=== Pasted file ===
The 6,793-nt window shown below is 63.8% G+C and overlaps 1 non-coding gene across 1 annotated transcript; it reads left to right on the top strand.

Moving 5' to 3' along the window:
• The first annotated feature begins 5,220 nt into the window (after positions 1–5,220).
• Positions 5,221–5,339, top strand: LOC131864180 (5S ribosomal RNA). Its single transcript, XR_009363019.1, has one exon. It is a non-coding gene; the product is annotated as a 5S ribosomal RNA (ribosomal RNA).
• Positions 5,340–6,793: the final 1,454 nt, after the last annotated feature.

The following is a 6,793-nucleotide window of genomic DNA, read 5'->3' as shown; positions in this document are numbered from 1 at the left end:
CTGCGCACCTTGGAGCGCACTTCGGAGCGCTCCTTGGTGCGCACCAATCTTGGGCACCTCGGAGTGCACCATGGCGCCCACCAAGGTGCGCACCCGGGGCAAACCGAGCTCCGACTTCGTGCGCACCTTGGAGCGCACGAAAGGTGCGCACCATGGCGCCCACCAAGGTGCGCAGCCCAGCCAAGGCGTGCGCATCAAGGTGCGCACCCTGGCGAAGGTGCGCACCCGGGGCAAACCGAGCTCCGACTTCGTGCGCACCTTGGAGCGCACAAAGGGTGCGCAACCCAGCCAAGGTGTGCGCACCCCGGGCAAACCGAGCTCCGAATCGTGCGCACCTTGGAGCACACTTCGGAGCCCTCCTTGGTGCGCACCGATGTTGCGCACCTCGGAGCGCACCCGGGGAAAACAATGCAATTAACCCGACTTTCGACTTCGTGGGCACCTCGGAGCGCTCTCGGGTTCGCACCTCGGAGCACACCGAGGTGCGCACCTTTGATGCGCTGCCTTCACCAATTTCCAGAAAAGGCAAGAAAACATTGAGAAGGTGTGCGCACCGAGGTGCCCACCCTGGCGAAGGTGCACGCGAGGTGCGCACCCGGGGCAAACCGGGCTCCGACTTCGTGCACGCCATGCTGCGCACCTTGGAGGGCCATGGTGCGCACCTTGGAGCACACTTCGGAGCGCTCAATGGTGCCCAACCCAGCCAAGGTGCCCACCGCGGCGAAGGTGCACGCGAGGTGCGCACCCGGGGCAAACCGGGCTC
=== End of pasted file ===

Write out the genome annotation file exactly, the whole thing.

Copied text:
The 6,793-nt window shown below is 63.8% G+C and overlaps 1 non-coding gene across 1 annotated transcript; it reads left to right on the top strand.

Moving 5' to 3' along the window:
• The first annotated feature begins 5,220 nt into the window (after positions 1–5,220).
• Positions 5,221–5,339, top strand: LOC131864180 (5S ribosomal RNA). Its single transcript, XR_009363019.1, has one exon. It is a non-coding gene; the product is annotated as a 5S ribosomal RNA (ribosomal RNA).
• Positions 5,340–6,793: the final 1,454 nt, after the last annotated feature.

The following is a 6,793-nucleotide window of genomic DNA, read 5'->3' as shown; positions in this document are numbered from 1 at the left end:
CTGCGCACCTTGGAGCGCACTTCGGAGCGCTCCTTGGTGCGCACCAATCTTGGGCACCTCGGAGTGCACCATGGCGCCCACCAAGGTGCGCACCCGGGGCAAACCGAGCTCCGACTTCGTGCGCACCTTGGAGCGCACGAAAGGTGCGCACCATGGCGCCCACCAAGGTGCGCAGCCCAGCCAAGGCGTGCGCATCAAGGTGCGCACCCTGGCGAAGGTGCGCACCCGGGGCAAACCGAGCTCCGACTTCGTGCGCACCTTGGAGCGCACAAAGGGTGCGCAACCCAGCCAAGGTGTGCGCACCCCGGGCAAACCGAGCTCCGAATCGTGCGCACCTTGGAGCACACTTCGGAGCCCTCCTTGGTGCGCACCGATGTTGCGCACCTCGGAGCGCACCCGGGGAAAACAATGCAATTAACCCGACTTTCGACTTCGTGGGCACCTCGGAGCGCTCTCGGGTTCGCACCTCGGAGCACACCGAGGTGCGCACCTTTGATGCGCTGCCTTCACCAATTTCCAGAAAAGGCAAGAAAACATTGAGAAGGTGTGCGCACCGAGGTGCCCACCCTGGCGAAGGTGCACGCGAGGTGCGCACCCGGGGCAAACCGGGCTCCGACTTCGTGCACGCCATGCTGCGCACCTTGGAGGGCCATGGTGCGCACCTTGGAGCACACTTCGGAGCGCTCAATGGTGCCCAACCCAGCCAAGGTGCCCACCGCGGCGAAGGTGCACGCGAGGTGCGCACCCGGGGCAAACCGGGCTC